Pour the remaining 4 tablespoons of oil into the pot and add the diced onion, garlic, bell pepper, and jalapeños. Add the brown sugar, chili powder, cumin, cayenne, salt, pepper, and cilantro. Stir over medium heat for 10 minutes, or until the onion is soft. Add the browned pork back into the pot along with the diced tomatoes, honey, coffee, and bourbon or beer. Add the beans and corn and stir well. Bring the entire mixture to a simmer, making sure to keep the burner on its lowest setting.

Let the chili simmer for 2 to 3 hours, until the pork is falling apart. Serve with sour cream, cheddar cheese, pickled jalapeños, and crushed tortilla chips — or if you’re feeling especially ambitious, a pan of homemade cornbread.

More recipes just for you

You can read more about October Pork Month here, and if you’d like more tasty recipe ideas for any season, visit our Front Porch blog on grinnellmutual.com.

What to do in a car accident

It’s early in the morning, you’re on your way to work and the unexpected happens. The car in front of you stops abruptly, causing you to slam into their bumper. Now what? The steps you take following a car accident are particularly important – for you and the others involved. It’s important to be educated on what to do after an accident, especially if it’s your first.

Drive your vehicle off to the side of the road. Make sure to pull over and turn on your hazard lights. If you can’t move your vehicle, turn on the hazard lights and make sure everyone in the car has their seat belt on.

Check your surroundings. Do not immediately get out of your vehicle, especially if the accident occurred on a busy street or highway. Once the road is clear, check the safety of you and others involved in the crash. If someone is seriously injured, do not attempt to move them. Call 911 immediately.

Call the authorities. Regardless of the severity of the accident, you should always call the authorities – either 911 or the local police station.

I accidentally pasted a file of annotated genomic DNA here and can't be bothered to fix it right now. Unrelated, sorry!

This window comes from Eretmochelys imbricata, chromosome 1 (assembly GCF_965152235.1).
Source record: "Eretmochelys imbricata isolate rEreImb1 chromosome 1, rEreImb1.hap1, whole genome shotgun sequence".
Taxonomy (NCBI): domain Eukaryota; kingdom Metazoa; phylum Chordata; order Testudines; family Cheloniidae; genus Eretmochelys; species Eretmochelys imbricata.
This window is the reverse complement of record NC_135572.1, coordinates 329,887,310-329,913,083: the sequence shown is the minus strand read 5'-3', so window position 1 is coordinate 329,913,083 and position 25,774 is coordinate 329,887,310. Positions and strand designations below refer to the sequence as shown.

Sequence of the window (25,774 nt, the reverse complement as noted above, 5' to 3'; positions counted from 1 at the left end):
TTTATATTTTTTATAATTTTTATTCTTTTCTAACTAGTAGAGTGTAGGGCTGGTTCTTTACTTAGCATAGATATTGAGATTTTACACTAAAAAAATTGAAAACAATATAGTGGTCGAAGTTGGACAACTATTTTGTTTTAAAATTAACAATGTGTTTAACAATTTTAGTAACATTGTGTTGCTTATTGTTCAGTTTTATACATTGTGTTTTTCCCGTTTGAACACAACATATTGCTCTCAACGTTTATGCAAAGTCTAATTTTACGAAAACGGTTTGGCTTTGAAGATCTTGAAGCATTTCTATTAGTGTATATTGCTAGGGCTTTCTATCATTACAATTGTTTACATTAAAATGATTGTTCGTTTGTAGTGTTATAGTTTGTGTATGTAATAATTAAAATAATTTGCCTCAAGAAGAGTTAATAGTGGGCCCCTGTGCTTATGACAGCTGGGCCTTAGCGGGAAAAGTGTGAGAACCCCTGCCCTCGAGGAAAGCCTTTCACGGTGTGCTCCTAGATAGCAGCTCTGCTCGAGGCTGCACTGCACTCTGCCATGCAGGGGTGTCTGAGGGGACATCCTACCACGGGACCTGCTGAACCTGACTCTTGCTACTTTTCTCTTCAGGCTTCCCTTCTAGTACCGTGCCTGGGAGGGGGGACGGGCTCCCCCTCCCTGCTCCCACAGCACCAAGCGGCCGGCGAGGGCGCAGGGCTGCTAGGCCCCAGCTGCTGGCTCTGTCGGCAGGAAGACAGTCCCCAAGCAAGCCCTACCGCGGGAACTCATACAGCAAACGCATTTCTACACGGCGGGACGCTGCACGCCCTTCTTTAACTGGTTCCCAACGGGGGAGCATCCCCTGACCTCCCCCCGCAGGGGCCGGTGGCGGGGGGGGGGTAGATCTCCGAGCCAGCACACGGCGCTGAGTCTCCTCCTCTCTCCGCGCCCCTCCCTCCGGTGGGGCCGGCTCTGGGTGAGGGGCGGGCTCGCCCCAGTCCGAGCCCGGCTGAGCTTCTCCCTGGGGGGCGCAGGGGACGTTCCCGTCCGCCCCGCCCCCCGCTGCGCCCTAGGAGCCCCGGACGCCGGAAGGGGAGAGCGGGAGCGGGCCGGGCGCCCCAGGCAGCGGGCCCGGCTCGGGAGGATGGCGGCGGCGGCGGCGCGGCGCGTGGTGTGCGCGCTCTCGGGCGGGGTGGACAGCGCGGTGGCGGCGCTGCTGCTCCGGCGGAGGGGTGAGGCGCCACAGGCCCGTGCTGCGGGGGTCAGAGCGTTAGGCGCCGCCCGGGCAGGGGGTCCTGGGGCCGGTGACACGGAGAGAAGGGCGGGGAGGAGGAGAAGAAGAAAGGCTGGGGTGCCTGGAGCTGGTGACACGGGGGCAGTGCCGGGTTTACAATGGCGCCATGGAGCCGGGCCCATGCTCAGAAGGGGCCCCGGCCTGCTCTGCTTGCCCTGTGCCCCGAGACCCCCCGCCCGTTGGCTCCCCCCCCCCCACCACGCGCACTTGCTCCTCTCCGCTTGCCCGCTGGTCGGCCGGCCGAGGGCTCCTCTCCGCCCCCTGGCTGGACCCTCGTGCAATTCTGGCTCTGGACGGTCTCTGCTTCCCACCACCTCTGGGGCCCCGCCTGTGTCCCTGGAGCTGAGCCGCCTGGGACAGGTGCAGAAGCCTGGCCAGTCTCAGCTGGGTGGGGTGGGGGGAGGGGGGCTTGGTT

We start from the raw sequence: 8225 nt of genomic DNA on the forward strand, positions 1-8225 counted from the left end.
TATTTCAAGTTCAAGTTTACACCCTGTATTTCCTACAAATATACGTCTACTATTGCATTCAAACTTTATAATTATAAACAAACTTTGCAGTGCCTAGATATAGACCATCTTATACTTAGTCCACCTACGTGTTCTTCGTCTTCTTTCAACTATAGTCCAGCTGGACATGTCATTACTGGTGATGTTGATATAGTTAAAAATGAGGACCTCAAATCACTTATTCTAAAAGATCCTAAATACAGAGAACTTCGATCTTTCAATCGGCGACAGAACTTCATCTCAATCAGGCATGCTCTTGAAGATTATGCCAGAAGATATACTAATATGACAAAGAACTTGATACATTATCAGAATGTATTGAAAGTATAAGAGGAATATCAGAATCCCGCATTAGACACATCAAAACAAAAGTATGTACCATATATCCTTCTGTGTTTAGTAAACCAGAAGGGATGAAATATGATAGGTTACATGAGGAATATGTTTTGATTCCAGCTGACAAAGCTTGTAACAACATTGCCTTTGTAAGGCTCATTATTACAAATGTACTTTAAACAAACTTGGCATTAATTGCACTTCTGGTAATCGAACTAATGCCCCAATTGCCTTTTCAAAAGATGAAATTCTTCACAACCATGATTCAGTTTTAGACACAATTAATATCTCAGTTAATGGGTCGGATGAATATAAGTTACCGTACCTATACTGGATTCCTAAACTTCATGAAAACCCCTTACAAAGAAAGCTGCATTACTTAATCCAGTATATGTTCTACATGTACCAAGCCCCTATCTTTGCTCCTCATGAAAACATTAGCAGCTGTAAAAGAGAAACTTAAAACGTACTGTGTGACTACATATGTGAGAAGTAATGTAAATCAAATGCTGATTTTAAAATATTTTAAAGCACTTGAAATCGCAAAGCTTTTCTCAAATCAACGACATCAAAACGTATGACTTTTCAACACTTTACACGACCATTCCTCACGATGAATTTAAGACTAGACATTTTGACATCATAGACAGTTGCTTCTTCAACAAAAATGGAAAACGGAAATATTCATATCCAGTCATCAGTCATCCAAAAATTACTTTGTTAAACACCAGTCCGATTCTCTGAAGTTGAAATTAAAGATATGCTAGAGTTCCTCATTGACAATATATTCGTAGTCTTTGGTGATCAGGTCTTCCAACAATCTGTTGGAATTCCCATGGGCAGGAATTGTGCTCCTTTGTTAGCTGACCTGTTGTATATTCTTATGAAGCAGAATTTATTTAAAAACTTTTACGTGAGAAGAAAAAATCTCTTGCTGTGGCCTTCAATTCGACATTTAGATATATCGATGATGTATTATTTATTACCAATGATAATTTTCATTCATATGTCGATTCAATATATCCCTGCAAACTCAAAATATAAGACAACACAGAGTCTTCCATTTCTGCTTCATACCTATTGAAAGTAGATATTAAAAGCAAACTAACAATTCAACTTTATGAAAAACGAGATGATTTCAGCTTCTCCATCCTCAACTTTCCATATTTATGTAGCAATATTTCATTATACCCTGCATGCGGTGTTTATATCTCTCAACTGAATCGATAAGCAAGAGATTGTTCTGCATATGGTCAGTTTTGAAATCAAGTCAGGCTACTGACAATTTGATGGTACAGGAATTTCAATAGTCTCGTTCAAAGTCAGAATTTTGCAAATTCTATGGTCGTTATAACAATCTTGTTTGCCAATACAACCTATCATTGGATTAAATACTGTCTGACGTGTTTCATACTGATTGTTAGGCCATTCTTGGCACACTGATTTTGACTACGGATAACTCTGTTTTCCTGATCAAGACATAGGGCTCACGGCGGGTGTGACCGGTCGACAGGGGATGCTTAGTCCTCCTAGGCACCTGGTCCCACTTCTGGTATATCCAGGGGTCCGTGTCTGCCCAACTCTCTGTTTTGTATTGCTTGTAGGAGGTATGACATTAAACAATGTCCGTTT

Stay calm and state the facts. First, take a few deep breaths. As hard as it may be, remove any emotion when you are talking with the authorities. Instead, calmly explain exactly what happened. Do not take blame or shift the blame.

Be sure to stick only to the facts and do not make any excuses or apologize. Some people tend to apologize naturally, even if they are not responsible for the damages. By saying sorry or accepting the blame, you’re potentially giving evidence that can be used against you.

Assess the accident and take diligent notes. Pull out your smartphone to take pictures of your car, other cars involved and the area where the accident happened. This will only help your insurance company even more when evaluating the accident. Make sure to jot down the details of what happened and when. These will come in handy later. If weather (icy roads, torrential rainfall or poor conditions) was a factor, be sure to note that.

Don’t post about your accident on social media. Almost anyone can access it – an opposing attorney or the at-fault party’s insurance company could use these posts as justification to lower or even completely withdraw a potential settlement offer.

Make sure to get all the information from other parties involved. Double check to make sure you have the names, addresses, phone numbers, license plate number, driver’s license number, insurance provider and policy number. It’s also a good idea to keep record of responding officers such as names and titles in case you need to contact them at a later date.